Dignity and Courage
I don’t know why it means so much to me that the guy who broke into my laundry room apologized as he was being taken to the police car by the SFPD, but that moment keeps replaying itself in my mind. I don’t know if he meant it, but he said it like he meant it. If he was trying to con me, it was a subtle play. He didn’t say, «I’m sorry. Please don’t press charges.» It was a complete sentence, a declaration: «I’m sorry.» Even if he was pushing my buttons, he played it like he wasn’t.
One of the officers said that meth users only know how to do two things: lie and steal. I’ve seen a bit of that myself, but usually methheads are playing the short con, not a long one. Whether he meant it or not, his words signified an admission that he was in the wrong, and that’s what people are supposed to do when they are wrong.
It also takes the blame off of me for what I did to him, but I’m not so codependent that I feel any guilt for inconveniencing the guy who was in my laundry room without my permission with a trip to the police station. That’s significant only because it was a dignified response and assumed that I looked at him as someone with basic human dignity.
I may be flattering myself to think so, but I’d like to think that I treat everyone as though they deserve basic human dignity. When he told me that he wasn’t there to hurt me or to steal from me, I didn’t believe him, but neither did I disbelieve him. I told him the truth: why he was there did not change the fact that he was where he shouldn’t be. I didn’t let my guard down with him, but neither did I attack him or even call him a liar. I held my ground and handed him to the police when they arrived.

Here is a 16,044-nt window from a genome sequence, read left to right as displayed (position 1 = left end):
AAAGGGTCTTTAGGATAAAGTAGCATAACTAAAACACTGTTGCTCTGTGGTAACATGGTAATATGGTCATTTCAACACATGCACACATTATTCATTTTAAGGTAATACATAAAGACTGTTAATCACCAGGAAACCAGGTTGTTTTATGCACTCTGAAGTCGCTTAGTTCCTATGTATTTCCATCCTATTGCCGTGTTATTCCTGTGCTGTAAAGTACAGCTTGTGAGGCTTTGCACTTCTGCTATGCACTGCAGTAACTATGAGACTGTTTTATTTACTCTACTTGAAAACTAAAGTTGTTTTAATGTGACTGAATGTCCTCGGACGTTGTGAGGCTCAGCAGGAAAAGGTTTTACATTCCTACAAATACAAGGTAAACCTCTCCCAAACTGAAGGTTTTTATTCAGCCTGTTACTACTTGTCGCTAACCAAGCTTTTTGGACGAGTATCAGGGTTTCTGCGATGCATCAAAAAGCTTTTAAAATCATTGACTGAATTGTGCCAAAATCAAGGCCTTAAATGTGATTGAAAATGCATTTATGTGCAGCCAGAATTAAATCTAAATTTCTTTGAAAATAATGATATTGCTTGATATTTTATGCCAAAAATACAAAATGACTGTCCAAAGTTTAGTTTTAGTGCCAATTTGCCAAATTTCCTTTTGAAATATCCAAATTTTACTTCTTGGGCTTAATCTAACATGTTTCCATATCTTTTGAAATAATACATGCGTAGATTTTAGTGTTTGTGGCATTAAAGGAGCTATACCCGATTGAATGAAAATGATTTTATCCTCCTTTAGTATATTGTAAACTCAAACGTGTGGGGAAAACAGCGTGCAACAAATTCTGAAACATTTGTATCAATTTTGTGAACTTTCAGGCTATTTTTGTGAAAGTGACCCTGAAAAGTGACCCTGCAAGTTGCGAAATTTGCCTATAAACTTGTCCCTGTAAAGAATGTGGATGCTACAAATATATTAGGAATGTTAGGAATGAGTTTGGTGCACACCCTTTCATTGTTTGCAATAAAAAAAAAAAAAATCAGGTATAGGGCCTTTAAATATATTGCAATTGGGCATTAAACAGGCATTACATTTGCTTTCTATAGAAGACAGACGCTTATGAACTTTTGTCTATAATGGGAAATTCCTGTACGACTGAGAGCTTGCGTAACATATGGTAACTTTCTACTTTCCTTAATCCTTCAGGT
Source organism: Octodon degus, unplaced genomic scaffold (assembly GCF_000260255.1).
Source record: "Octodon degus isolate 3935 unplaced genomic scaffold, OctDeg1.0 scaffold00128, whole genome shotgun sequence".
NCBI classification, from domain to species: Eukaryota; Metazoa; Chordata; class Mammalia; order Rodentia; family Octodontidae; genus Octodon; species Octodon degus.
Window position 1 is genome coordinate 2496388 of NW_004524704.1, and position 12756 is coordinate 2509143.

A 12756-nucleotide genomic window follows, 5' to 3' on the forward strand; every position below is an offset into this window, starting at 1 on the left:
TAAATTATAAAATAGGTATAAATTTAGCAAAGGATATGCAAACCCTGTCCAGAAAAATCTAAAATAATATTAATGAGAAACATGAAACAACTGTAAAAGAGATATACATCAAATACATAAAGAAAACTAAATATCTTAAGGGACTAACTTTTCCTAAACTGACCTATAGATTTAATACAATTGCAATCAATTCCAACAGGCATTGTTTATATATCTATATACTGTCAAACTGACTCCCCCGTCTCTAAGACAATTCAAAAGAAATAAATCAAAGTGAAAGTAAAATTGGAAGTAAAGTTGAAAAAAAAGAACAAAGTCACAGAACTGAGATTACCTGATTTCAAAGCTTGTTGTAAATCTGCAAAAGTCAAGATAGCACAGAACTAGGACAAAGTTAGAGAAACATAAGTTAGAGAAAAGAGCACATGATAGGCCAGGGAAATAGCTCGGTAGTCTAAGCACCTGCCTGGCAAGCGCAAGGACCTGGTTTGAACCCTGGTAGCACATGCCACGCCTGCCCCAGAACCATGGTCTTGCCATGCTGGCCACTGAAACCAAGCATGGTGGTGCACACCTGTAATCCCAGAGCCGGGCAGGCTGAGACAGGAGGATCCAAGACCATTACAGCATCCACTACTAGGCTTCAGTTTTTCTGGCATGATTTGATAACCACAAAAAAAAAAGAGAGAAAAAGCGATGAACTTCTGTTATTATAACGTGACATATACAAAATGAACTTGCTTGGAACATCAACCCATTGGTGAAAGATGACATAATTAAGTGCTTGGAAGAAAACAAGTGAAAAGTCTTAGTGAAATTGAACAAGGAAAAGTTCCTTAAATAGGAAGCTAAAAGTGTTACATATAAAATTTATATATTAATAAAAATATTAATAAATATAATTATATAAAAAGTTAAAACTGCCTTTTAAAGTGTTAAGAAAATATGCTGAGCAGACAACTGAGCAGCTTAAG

What I’d like to believe is that regarding him with dignity made it possible for him to see what he had done without a cloud of defensiveness. Even if that is an overly optimistic hope, the fact that he made the apology to me indicates that at the very least he identified me as the sort of person that might be manipulated by an apology. Whether his gesture was genuine, it was directed at my decency.
I guess then what sticks with me is the possibility that we live in a world where even when there are wrongs done, people can treat each other with civility. More important than that possibility is my core belief that respect for others, even those who would harm us, can only make my life better. Furthermore, this belief doesn’t have to be shaken in the face of adversity.
That’s what courage is: not bravery or even the ability to act despite fear, but sticking to one’s cur. The ability to have heartkeep one’s beliefs and valuesdespite fear. Sometimes that of course means taking action despite fear, but the meaning goes deeper than the outward actions of those we call courageous.
The sage trusts those who are trustworthy.Tao Te Ching, chapter 49
He trusts also those who are not trustworthy.
Thereby he is trustworthy.
One Reply to “Dignity and Courage”
I was encouraged by reading your story about how you dealt with an intruder in your home, and especially this after-reflection. I have tried to put into practice this kind of recognition and respect of others in my interactions with those who would approach me in my neighborhood, asking for some spare change, or help of some kind. I am often tempted, and sometimes default to the business of getting to my next destination (trying not to make eye-contact), but on my better days, I at least try to recognize the dignity of the other by acknowledging them as a human being who has reached out to me and take the time to respond with conversation. In this practice I have actually made some new acquaintances. Living so close to General Hospital affords me the luxury of recognizing many of these faces — so some conversations have supplied me with names and continuing stories to connect with those faces. I’m not sure how I would have reacted in your situation, but I hope I would have had the grace to reflect on my actions in a similar way.